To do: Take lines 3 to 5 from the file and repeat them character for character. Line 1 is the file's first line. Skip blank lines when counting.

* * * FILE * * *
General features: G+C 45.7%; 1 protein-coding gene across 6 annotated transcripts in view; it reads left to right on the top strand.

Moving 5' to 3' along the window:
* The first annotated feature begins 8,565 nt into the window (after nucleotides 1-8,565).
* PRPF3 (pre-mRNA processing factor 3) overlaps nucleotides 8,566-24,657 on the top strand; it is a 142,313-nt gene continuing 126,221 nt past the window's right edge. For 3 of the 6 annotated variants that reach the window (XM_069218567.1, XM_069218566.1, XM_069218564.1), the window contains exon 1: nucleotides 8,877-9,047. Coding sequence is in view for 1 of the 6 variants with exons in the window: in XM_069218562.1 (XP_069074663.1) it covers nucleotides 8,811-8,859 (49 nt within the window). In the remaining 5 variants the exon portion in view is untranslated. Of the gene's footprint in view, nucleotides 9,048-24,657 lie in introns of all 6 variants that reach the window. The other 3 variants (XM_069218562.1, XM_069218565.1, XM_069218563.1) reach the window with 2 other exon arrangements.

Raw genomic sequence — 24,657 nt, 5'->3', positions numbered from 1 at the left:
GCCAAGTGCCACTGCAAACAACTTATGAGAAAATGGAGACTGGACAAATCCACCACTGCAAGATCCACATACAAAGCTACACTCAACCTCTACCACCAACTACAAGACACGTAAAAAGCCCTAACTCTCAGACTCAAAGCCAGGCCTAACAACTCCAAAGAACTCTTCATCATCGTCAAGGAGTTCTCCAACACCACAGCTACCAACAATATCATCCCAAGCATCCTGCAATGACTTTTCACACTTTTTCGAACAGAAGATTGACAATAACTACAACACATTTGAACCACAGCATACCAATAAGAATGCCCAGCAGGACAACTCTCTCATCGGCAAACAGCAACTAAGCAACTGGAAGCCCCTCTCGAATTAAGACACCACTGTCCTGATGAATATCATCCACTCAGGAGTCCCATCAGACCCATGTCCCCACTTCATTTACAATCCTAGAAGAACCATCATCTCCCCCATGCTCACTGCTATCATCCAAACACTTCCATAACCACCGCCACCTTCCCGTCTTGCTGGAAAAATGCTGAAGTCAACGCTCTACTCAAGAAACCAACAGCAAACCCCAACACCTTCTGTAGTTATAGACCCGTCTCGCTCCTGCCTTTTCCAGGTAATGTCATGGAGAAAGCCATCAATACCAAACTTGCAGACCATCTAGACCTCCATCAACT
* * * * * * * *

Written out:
* The first annotated feature begins 8,565 nt into the window (after nucleotides 1-8,565).
* PRPF3 (pre-mRNA processing factor 3) overlaps nucleotides 8,566-24,657 on the top strand; it is a 142,313-nt gene continuing 126,221 nt past the window's right edge. For 3 of the 6 annotated variants that reach the window (XM_069218567.1, XM_069218566.1, XM_069218564.1), the window contains exon 1: nucleotides 8,877-9,047. Coding sequence is in view for 1 of the 6 variants with exons in the window: in XM_069218562.1 (XP_069074663.1) it covers nucleotides 8,811-8,859 (49 nt within the window). In the remaining 5 variants the exon portion in view is untranslated. Of the gene's footprint in view, nucleotides 9,048-24,657 lie in introns of all 6 variants that reach the window. The other 3 variants (XM_069218562.1, XM_069218565.1, XM_069218563.1) reach the window with 2 other exon arrangements.

Raw genomic sequence — 24,657 nt, 5'->3', positions numbered from 1 at the left: